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Inhal Toxicol. 2017 Feb;29(2):82-91. doi: 10.1080/08958378.2017.1299260.

Comparison of airway response in naïve and ovalbumin-sensitized mice during short-term inhalation exposure to chlorine.

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a Institute of Environmental Medicine, Karolinska Institutet , Stockholm , Sweden.
b Swedish Defense Research Agency (FOI) , Umeå , Sweden.
c Swedish Toxicology Sciences Research Center (Swetox) , Södertälje , Sweden.



It has been suggested that asthmatics are more susceptible than healthy individuals to airborne irritating chemicals in general. However, there is limited human data available to support this hypothesis due to ethical and practical difficulties. We explored a murine model of ovalbumin (OVA)-induced airway inflammation to study susceptibility during acute exposure to chemicals with chlorine as a model substance.


Naïve and OVA sensitized female BALB/c mice were exposed to chlorine at four different concentrations (0, 5, 30 and 80 ppm) for 15 minutes with online recording of the respiratory function by plethysmography. The specific effects on respiratory mechanics, inflammatory cells and inflammatory mediators (cytokines and chemokines) of the airways were measured 24 hours after the chlorine exposure as well as histopathological examination of the lungs.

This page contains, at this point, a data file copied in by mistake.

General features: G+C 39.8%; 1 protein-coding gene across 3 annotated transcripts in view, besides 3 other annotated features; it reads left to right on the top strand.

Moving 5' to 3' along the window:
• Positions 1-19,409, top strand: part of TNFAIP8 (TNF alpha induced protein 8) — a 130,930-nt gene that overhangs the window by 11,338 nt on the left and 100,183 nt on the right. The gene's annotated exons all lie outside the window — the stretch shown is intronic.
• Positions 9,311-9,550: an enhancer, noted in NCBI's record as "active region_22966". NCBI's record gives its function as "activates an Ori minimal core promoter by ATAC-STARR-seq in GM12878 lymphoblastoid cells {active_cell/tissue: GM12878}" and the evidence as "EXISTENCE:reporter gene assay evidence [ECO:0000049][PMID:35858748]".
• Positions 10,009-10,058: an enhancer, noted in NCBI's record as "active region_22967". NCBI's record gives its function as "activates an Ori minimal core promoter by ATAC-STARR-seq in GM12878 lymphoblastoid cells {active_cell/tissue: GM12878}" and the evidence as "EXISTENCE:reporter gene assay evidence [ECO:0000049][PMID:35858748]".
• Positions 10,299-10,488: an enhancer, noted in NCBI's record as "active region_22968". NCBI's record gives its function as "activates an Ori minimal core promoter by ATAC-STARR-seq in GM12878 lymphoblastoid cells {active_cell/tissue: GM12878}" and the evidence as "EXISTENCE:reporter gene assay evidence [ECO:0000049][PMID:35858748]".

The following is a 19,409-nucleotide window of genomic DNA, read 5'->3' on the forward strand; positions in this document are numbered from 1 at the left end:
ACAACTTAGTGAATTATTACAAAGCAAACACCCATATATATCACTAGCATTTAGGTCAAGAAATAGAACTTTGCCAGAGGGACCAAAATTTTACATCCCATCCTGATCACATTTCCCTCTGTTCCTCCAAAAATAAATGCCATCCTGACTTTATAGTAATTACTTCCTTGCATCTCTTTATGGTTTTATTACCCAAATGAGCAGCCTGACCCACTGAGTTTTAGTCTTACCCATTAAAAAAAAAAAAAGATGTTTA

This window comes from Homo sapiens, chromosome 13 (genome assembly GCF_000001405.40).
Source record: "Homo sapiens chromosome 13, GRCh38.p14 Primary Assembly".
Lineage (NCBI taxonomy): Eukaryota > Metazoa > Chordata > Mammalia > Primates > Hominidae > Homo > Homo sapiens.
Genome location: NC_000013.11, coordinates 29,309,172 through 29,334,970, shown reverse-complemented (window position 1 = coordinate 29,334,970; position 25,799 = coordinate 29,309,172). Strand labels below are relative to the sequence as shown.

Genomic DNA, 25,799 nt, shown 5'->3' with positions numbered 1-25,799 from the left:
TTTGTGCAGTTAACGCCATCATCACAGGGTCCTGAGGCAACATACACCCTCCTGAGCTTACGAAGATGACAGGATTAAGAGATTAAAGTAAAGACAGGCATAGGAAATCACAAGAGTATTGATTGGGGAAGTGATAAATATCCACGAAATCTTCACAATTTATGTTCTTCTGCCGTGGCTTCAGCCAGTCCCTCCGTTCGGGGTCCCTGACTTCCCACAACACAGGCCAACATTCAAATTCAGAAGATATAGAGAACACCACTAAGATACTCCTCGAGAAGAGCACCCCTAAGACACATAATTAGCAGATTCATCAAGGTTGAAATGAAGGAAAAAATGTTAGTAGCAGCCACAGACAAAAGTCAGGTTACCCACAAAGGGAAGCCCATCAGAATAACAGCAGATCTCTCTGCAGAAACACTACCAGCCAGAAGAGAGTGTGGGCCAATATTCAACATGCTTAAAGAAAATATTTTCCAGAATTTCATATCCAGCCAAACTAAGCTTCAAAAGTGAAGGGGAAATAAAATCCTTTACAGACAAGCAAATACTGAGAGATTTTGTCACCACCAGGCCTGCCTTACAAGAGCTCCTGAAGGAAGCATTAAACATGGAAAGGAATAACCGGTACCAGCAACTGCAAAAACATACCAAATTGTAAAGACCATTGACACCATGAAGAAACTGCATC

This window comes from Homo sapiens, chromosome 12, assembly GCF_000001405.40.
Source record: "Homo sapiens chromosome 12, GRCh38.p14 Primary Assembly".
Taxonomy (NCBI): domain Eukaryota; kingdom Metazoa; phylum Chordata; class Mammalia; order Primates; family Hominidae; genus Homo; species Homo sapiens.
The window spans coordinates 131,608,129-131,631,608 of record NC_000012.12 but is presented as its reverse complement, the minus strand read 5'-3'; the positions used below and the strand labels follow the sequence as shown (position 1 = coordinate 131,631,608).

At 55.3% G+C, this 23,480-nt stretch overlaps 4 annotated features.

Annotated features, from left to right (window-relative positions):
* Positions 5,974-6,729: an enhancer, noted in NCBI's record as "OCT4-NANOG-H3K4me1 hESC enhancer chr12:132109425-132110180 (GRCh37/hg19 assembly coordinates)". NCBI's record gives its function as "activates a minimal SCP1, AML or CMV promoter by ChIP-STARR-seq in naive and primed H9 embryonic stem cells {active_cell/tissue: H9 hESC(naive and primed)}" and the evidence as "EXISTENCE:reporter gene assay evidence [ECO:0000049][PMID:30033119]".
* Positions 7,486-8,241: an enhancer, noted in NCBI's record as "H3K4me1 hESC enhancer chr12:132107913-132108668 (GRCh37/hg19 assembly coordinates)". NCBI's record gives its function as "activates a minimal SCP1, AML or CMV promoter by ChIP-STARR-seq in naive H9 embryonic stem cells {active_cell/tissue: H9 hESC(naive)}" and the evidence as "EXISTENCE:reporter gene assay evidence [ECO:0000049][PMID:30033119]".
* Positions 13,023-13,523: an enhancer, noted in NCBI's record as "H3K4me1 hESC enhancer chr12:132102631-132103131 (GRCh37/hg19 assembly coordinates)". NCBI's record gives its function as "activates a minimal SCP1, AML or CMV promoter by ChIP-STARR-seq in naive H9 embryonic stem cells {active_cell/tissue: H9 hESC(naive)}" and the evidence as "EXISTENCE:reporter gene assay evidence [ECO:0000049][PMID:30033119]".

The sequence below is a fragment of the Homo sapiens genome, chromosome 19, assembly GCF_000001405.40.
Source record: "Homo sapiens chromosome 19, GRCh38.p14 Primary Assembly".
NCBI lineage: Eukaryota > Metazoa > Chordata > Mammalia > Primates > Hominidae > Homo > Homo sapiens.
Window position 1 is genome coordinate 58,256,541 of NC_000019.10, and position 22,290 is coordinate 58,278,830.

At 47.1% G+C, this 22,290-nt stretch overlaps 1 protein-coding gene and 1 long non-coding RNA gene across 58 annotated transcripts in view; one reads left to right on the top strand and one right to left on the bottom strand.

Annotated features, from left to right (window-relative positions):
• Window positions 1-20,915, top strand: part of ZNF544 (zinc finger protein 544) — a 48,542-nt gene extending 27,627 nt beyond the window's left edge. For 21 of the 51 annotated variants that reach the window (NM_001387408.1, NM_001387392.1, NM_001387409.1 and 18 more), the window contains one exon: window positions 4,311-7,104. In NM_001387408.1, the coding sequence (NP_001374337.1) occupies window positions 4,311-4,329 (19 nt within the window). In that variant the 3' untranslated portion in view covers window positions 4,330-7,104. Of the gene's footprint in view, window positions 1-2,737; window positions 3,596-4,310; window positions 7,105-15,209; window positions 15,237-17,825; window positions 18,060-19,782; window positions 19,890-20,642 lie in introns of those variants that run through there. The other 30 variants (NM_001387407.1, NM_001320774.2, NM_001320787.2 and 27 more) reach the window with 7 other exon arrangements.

Similar concentration-dependent reductions in respiratory frequency were seen in the two groups, with a 50% reduction (RD50) slightly above 5 ppm. Decreased body weight 24 hours after exposure to 80 ppm was also observed in both groups. Naïve, but not OVA-sensitized, mice showed increased bronchial reactivity and higher number of neutrophils in bronchoalveolar lavage fluid at 80 ppm.


The results do not support an increased susceptibility to chlorine among OVA-sensitized mice. This animal model, which represents a phenotype of eosinophilic airway inflammation, seems unsuitable to study susceptibility to inhalation of irritants in relation to asthma.


airway inflammation; asthma; chlorine; mice; susceptibility

[Indexed for MEDLINE]

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